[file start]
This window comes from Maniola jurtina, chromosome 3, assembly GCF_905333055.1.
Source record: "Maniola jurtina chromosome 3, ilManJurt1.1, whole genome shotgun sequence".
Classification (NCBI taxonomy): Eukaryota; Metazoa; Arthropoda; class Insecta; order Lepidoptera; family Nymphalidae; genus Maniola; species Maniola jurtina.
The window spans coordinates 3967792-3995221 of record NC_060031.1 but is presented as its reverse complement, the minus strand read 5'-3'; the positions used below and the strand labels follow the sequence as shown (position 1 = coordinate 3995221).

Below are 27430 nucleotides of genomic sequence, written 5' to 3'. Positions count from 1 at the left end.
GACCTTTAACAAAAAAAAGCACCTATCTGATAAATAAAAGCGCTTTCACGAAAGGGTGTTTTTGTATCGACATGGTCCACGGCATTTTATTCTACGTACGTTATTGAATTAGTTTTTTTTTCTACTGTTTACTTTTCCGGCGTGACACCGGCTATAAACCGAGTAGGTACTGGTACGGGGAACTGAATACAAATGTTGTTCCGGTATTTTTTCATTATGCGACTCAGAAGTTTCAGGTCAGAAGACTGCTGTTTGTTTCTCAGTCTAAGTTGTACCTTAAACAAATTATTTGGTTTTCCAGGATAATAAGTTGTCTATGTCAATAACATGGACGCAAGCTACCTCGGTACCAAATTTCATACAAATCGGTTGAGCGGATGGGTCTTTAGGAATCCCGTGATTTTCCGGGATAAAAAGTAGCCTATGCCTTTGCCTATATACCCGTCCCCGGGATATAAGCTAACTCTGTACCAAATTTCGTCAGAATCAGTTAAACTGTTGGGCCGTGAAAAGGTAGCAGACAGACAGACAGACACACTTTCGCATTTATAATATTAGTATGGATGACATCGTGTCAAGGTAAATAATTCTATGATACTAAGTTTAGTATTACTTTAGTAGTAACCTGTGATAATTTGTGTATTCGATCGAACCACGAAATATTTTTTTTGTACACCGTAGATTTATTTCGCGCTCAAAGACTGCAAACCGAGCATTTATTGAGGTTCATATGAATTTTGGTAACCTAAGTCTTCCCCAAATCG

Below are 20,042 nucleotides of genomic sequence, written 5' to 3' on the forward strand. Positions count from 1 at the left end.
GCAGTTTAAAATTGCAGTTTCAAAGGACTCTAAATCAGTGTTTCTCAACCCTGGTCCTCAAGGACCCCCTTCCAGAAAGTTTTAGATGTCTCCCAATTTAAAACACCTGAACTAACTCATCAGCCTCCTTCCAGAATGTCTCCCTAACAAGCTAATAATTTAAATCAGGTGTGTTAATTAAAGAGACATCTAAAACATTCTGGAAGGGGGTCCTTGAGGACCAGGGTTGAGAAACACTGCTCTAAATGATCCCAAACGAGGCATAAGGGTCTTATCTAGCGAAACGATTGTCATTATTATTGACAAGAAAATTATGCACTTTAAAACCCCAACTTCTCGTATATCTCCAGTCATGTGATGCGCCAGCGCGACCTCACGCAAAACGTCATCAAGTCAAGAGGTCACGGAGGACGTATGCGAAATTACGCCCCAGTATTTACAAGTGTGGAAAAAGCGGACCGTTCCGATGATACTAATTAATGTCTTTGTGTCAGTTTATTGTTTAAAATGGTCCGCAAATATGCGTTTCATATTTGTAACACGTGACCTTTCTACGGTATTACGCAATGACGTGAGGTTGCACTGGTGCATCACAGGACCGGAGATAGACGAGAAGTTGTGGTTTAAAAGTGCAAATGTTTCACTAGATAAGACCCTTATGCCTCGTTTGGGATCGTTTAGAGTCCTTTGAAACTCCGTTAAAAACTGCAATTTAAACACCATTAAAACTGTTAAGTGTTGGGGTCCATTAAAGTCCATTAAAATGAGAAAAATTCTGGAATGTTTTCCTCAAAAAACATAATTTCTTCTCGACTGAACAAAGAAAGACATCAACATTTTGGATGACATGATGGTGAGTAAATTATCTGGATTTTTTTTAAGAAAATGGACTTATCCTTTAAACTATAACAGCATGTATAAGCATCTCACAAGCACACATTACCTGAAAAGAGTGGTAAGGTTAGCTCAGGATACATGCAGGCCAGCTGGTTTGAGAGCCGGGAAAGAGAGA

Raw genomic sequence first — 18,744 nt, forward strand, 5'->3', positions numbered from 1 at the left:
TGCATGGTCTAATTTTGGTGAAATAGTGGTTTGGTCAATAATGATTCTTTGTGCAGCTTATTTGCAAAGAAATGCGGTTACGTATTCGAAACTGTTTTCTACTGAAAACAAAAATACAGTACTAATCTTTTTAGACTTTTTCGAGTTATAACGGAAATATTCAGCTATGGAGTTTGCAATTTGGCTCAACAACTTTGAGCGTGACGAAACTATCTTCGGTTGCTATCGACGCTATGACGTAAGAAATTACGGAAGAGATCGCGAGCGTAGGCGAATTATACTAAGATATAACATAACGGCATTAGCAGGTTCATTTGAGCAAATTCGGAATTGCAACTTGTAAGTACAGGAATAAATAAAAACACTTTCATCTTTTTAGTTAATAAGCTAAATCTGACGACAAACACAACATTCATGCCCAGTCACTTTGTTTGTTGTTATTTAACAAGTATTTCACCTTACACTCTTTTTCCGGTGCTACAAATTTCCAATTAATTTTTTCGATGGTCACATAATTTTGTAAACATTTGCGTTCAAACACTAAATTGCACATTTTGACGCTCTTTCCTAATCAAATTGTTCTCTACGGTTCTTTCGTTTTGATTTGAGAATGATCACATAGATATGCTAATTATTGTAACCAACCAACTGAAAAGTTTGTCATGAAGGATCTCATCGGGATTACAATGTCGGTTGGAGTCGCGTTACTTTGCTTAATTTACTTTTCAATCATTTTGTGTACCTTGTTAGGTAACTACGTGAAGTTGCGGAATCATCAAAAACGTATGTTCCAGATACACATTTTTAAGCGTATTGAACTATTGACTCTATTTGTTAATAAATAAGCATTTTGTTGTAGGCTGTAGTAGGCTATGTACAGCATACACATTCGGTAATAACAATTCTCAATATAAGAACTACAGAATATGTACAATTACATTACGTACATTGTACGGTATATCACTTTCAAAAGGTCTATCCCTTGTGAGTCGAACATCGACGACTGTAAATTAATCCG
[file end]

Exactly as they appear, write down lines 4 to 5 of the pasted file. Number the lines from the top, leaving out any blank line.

The window spans coordinates 3967792-3995221 of record NC_060031.1 but is presented as its reverse complement, the minus strand read 5'-3'; the positions used below and the strand labels follow the sequence as shown (position 1 = coordinate 3995221).

Below are 27430 nucleotides of genomic sequence, written 5' to 3'. Positions count from 1 at the left end.